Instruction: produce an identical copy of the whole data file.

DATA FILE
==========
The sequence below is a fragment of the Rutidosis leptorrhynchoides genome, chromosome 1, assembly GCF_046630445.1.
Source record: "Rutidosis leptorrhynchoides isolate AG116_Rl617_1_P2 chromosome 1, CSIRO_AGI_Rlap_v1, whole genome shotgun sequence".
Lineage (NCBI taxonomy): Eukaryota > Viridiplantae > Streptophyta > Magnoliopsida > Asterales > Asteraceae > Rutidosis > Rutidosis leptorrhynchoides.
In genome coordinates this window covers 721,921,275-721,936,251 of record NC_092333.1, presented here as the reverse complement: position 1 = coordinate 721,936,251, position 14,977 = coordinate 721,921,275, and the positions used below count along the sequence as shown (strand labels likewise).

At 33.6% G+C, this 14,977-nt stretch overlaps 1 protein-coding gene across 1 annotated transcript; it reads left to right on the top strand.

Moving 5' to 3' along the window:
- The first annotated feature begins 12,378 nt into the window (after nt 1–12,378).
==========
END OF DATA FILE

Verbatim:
The sequence below is a fragment of the Rutidosis leptorrhynchoides genome, chromosome 1, assembly GCF_046630445.1.
Source record: "Rutidosis leptorrhynchoides isolate AG116_Rl617_1_P2 chromosome 1, CSIRO_AGI_Rlap_v1, whole genome shotgun sequence".
Lineage (NCBI taxonomy): Eukaryota > Viridiplantae > Streptophyta > Magnoliopsida > Asterales > Asteraceae > Rutidosis > Rutidosis leptorrhynchoides.
In genome coordinates this window covers 721,921,275-721,936,251 of record NC_092333.1, presented here as the reverse complement: position 1 = coordinate 721,936,251, position 14,977 = coordinate 721,921,275, and the positions used below count along the sequence as shown (strand labels likewise).

At 33.6% G+C, this 14,977-nt stretch overlaps 1 protein-coding gene across 1 annotated transcript; it reads left to right on the top strand.

Moving 5' to 3' along the window:
- The first annotated feature begins 12,378 nt into the window (after nt 1–12,378).